6 meatandeducation.com 2011 Finishing the cattle About half the beef in the UK comes from specialist beef cows called ‘suckler’ (because they suckle their own calves). Calves in ‘beef suckler herds’ remain with their mothers for 6 to 9 months of their life until they are separated for finishing. Finishing is where the cows and calves are fed a special diet in order to reach a weight suitable for the animals to be sent to market or abattoir.

7 meatandeducation.com 2011 Diet of cattle Most animals spend the summer months in fields grazing and many are housed in large barns in the winter when the grass has stopped growing. Maize silage is also sometimes used as feed. The diets can be supplemented with other ingredients, for example cereals like barely or protein feeds such as beans. Cattle diets ustilise feed which humans cannot consume, for example by- products of flour manufacture or margarine production.

8 meatandeducation.com 2011 Breeds of pig The most popular pig breeds include: Large White and Landrace cross females and the most popular as they are efficient at producing lean meat. The most popular boar is the Large White. Duroc and Hampshire are also popular breeds.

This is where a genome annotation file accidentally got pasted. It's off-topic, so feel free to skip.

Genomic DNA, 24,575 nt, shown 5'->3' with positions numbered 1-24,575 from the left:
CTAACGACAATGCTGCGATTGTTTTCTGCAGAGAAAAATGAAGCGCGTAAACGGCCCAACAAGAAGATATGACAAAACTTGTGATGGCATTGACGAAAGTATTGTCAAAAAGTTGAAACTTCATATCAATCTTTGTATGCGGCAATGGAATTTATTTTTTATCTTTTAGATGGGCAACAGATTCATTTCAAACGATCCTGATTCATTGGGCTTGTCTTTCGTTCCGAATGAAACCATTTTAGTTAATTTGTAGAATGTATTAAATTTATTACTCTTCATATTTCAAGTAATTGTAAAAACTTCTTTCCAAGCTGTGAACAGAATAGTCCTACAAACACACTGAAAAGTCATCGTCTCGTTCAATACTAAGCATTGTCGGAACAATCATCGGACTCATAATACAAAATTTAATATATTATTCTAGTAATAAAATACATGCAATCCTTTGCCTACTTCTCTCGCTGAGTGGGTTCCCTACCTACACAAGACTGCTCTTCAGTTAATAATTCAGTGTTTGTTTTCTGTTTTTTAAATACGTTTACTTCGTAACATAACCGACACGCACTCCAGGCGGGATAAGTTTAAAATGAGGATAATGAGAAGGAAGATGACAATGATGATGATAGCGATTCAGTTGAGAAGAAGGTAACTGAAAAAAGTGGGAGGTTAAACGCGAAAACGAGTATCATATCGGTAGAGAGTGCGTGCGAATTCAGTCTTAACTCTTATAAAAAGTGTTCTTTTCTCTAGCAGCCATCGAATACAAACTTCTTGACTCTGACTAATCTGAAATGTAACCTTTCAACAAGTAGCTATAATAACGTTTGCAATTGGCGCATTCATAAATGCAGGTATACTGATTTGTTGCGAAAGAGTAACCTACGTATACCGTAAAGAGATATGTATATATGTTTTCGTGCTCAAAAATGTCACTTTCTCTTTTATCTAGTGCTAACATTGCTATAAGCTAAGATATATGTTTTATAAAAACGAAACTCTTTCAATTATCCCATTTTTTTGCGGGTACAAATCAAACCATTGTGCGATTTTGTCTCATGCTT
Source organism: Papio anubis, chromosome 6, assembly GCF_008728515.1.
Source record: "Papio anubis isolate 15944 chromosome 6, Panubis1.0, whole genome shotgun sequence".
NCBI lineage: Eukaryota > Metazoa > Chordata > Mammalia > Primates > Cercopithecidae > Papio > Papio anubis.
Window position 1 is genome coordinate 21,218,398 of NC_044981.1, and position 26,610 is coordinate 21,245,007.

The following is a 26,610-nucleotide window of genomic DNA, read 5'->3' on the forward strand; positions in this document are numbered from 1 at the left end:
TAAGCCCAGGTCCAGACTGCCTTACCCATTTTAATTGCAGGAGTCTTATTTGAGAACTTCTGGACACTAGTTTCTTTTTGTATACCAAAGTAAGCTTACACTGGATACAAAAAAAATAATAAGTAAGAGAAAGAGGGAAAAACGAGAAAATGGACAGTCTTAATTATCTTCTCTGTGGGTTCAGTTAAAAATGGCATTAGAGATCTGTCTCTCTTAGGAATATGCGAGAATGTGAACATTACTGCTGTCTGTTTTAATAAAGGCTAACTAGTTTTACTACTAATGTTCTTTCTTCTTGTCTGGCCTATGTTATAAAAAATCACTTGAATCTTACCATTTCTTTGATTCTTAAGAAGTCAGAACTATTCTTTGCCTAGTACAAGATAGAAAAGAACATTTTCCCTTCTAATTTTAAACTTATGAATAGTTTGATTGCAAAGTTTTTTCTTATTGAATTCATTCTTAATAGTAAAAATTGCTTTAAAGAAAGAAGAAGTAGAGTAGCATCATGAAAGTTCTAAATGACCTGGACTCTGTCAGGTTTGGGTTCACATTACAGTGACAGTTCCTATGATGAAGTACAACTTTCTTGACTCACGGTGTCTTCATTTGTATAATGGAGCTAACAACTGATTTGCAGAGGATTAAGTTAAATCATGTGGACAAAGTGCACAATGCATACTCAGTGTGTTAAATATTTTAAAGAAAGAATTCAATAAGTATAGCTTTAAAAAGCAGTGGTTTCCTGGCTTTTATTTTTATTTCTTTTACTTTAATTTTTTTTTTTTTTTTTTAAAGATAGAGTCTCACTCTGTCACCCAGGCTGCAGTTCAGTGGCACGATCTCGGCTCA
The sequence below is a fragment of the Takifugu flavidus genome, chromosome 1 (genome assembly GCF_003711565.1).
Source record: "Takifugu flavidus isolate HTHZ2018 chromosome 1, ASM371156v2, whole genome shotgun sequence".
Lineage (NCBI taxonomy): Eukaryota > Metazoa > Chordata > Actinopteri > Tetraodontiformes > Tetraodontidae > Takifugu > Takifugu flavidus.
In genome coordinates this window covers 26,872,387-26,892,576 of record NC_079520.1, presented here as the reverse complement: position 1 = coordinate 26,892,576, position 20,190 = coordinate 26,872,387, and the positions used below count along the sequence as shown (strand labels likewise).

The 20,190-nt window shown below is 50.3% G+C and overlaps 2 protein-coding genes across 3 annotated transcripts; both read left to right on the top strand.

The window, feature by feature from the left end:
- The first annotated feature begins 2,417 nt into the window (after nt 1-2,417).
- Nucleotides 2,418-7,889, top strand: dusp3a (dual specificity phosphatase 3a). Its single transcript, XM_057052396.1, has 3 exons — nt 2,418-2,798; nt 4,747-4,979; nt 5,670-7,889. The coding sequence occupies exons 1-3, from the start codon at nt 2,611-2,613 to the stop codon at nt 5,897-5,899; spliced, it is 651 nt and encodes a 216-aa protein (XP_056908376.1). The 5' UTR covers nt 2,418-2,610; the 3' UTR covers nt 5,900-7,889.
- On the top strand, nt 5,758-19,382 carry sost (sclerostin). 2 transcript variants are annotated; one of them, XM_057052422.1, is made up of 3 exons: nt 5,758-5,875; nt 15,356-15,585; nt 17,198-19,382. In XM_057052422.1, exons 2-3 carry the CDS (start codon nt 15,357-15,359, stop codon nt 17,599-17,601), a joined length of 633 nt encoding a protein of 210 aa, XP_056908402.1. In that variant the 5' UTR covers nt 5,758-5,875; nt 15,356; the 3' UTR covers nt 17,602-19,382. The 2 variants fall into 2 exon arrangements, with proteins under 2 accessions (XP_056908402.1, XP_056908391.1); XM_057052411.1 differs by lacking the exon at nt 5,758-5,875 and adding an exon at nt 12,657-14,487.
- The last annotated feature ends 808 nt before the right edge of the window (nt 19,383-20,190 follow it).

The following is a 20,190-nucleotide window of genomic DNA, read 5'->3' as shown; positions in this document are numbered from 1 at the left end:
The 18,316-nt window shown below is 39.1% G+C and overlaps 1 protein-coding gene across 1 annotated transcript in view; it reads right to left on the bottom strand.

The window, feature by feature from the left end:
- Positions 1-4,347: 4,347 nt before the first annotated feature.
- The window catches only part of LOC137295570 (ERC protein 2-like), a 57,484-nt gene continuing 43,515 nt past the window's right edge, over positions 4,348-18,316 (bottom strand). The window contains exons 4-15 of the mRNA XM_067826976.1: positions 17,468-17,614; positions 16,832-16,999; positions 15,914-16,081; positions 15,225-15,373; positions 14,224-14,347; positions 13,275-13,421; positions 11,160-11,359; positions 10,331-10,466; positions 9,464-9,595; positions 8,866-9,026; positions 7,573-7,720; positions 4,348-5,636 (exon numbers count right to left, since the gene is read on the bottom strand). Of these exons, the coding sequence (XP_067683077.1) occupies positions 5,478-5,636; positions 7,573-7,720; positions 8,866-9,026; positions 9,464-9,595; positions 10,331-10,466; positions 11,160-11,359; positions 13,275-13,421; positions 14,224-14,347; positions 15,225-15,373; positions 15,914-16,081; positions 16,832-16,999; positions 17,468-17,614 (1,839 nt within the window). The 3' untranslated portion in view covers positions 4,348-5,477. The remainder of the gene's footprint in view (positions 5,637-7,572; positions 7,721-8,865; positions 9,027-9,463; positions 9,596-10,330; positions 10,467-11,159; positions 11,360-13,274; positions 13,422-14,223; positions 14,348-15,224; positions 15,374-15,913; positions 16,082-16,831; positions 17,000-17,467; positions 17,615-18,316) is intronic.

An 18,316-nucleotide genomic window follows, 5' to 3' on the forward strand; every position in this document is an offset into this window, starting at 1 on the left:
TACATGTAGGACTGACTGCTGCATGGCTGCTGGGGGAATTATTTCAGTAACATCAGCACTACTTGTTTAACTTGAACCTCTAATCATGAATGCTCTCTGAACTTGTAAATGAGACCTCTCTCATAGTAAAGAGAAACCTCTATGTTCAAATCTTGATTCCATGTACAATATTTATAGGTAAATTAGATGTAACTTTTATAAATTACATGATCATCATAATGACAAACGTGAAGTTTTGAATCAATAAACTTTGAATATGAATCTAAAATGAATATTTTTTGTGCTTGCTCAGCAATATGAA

9 meatandeducation.com 2011 The lifecycle of pigs Pigs are generally reared indoors in barns with open sides, natural ventilation and straw or slats which allow drainage of excrement. Some 40% of breeding pigs are kept outside, with huts for shade and protection from the elements. In the summer (deleted large amount) water is used to create an area for the pigs to wallow and remain cool in the heat. Pigs are like dogs and are not able to sweat to regulate their body temperature. Once a sow (female pig) has been serviced by the boar (male pig) or artificially inseminated the gestation period will last 3 months, 3 weeks and 3 days. A sow can give birth to two litters a year.

10 meatandeducation.com 2011 The lifecycle of pigs Sows give birth in a farrowing house which contains individual farrowing crates to protect the piglets. These protect the mother and piglets during birth and while they are suckling. Outdoor Farrowing HouseIndoor Farrowing House